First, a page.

Learn to use your wisdom to make a difference
Wisdom is hard-earned, coming naturally as people age, but it also can expand with a little effort.
Dominican Sister Carla Mae Streeter, a professor emerita of systemic theology at Aquinas Institute of Theology, recently presented "Spirituality in the Second Half of Life," at the National Shrine of Our Lady of the Snows and at Incarnate Word Parish in Chesterfield.
"People in this age group have lived a lot of life -- they've experienced both grief and joy in many different forms," Sister Carla Mae said.
They have become wise to the mistakes they and others have made, she noted. "We're wise to the dreams we've had that have challenged us, and we're getting wise to our limitations, to the fact that we can't do everything we once did."
Sister Carla Mae said that in her talks she asks people to try to understand that even though they are growing less in their physical status they are growing in wisdom from life experiences. Also, as people age, they learn more about their faith and their beliefs.
"We have a wider perspective because we're thinking more about death and what comes after. We have a sense of proportion, that 'this too shall pass,' and that some things are short term and others are really significant."
She cites four steps for growing in wisdom.
The first is to heighten awareness. "We have to really notice stuff. There's a lack of awareness of God being in the depths of our soul. We need to recover the deepest center of ourselves, to be attentive not just to the surface stuff but the deepest presence of God that keeps us afloat."
Awareness also extends to human relationships and to nature, she said.
The second step is to ask questions, said Sister Carla Mae, whose career has been noted especially for her work on the dialogue between theology and the sciences. "We can ask questions about our health, about our own mental and emotional state. Pay attention to it, and ask questions about our relationship with God and how we might deepen that."
Other questions should be asked about your relationship with your church community, key issues affecting the nation and politics, the care of the earth, justice, immigration, retirement, finances and more, she urged. "Keep the mind alert to stimulate questions. Questioning is one of our highest spiritual functions."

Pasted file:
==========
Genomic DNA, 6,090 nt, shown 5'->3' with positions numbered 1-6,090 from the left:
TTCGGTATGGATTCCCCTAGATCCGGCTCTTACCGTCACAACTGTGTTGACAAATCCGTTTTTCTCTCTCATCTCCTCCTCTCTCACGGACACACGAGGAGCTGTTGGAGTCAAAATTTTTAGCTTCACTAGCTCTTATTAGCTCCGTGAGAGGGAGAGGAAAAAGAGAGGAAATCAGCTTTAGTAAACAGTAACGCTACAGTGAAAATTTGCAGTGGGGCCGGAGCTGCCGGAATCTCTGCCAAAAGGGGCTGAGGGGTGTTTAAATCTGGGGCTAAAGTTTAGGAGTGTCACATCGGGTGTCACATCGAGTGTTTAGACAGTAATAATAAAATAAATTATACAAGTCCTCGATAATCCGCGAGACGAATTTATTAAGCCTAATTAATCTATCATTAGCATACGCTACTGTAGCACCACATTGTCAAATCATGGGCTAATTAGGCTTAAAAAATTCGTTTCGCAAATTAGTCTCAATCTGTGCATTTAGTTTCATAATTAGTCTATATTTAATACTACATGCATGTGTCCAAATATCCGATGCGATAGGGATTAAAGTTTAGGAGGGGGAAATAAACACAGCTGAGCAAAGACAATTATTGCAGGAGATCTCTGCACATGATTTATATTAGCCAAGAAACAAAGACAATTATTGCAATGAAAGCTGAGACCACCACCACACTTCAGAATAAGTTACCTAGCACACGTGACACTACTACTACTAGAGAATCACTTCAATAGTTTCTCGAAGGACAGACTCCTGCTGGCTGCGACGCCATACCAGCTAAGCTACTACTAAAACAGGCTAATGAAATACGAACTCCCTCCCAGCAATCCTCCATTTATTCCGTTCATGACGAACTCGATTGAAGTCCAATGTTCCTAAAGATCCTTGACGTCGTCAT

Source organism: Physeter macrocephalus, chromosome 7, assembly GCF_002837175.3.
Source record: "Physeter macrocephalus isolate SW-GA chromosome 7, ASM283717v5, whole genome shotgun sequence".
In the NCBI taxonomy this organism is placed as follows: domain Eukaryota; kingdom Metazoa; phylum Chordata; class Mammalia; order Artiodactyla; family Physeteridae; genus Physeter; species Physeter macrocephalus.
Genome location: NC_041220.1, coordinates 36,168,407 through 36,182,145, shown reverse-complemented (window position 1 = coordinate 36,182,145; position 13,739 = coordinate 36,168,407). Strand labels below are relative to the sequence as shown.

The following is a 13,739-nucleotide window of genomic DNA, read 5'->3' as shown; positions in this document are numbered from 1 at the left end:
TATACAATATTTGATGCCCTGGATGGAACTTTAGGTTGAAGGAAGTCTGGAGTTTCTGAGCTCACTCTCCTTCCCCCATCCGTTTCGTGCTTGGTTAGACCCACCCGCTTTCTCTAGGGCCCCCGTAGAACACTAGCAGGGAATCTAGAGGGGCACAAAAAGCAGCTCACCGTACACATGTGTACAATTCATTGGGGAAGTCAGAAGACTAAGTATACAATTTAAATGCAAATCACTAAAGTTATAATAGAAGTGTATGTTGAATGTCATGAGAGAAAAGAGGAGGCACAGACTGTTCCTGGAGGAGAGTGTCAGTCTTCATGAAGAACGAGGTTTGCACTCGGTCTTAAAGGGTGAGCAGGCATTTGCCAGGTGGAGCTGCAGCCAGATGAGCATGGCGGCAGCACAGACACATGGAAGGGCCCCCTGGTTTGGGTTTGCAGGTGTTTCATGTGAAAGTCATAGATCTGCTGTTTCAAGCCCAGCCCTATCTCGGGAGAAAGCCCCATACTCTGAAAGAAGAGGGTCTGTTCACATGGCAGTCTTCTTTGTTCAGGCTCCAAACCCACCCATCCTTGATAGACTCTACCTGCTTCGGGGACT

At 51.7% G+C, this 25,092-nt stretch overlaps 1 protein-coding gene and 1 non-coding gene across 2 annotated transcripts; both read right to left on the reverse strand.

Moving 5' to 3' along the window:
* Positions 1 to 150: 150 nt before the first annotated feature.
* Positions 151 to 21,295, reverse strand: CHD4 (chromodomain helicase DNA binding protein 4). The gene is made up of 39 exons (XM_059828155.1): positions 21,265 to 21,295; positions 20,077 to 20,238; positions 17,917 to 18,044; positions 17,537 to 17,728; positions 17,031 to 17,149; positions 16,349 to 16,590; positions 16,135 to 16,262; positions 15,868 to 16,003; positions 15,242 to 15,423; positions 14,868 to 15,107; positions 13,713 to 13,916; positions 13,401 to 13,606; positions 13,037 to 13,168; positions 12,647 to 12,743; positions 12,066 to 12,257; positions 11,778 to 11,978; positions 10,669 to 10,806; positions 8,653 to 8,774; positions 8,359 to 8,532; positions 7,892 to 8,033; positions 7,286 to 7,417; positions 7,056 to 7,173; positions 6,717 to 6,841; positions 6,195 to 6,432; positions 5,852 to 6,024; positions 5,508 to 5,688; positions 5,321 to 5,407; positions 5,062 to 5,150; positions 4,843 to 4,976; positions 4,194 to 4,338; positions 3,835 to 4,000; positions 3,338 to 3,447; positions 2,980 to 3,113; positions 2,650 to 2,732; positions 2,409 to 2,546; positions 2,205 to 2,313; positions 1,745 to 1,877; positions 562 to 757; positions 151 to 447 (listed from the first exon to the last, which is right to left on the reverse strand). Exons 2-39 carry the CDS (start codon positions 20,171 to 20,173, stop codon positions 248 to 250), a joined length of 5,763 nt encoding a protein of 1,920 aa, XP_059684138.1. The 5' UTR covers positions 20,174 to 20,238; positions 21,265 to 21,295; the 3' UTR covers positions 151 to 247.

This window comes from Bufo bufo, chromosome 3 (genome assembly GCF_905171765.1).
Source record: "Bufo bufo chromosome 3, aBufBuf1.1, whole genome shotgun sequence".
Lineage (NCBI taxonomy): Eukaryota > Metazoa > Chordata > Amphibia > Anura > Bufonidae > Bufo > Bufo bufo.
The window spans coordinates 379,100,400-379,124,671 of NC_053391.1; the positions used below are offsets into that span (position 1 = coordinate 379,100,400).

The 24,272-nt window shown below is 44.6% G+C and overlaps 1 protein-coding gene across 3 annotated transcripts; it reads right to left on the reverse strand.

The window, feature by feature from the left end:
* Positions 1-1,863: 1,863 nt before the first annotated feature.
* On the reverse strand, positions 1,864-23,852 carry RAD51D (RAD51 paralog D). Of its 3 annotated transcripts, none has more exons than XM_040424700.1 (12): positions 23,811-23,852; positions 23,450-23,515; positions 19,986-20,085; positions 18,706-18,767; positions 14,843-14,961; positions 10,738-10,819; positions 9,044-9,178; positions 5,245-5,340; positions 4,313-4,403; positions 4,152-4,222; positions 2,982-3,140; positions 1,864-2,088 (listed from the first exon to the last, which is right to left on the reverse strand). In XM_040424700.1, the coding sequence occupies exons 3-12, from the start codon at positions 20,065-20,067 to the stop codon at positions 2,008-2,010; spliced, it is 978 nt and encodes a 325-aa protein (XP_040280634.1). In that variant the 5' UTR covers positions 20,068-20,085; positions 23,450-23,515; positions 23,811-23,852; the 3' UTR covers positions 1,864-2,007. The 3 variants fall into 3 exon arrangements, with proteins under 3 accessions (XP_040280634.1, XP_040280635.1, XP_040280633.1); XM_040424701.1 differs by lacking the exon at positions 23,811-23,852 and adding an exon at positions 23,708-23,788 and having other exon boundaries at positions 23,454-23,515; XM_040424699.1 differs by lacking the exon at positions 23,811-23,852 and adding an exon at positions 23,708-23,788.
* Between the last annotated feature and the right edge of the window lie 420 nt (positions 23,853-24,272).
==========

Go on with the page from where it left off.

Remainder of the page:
Ask the questions humbly, with an aim toward getting information and understanding, she said.
The third step is to be careful of making judgments after the data is gathered. Early on, people make snap judgments about people of other races, nationalities and religious, for example, Sister Carla Mae said.
"We need to be careful with our conclusions about our own guilt and our sinfulness. We very often have reached conclusions that are not conclusions of God, who is full of mercy."
These judgments can be about the Church, a family member, life transitions, end-of-life issues and more.
The fourth step is making peace-filled decisions regarding our relationship with God, relationships with loved ones and more. For example, Sister Carla Mae said, "careful decisions need to be made on our personal possessions -- how we let go of things that have been our securities in life -- so we can 'ride light in the saddle.'"
She noted a Scripture reading on building a house and the need for a strong foundation being compared to the need for everyone to have a good foundation "to claim the center of our soul."
Sister Carla Mae, who enjoys making her own greeting cards and playing the accordion, urges older adults to care for their health, keep stimulated and act with compassion. "I advise them every night when they go to sleep to make sure they go to rest in the arms of the Shepherd. That image of the shepherd holding the little lamb -- that's where we should see ourselves. No matter what happens to us -- we never let go of the idea that we're always in these arms through thick and thin. That assurance gives us the rooted basic faith and security for whatever roller coaster we will ride."
Wisdom, she said, is "faith permeated with love. ... The more wisdom we have, the more we see clearly with love. It's why grandparents are so wonderful."
Sister Carla Mae described retirement as "a shift in freedom" to "do things you always wanted to do," a time to take advantage of intelligence and creativity.
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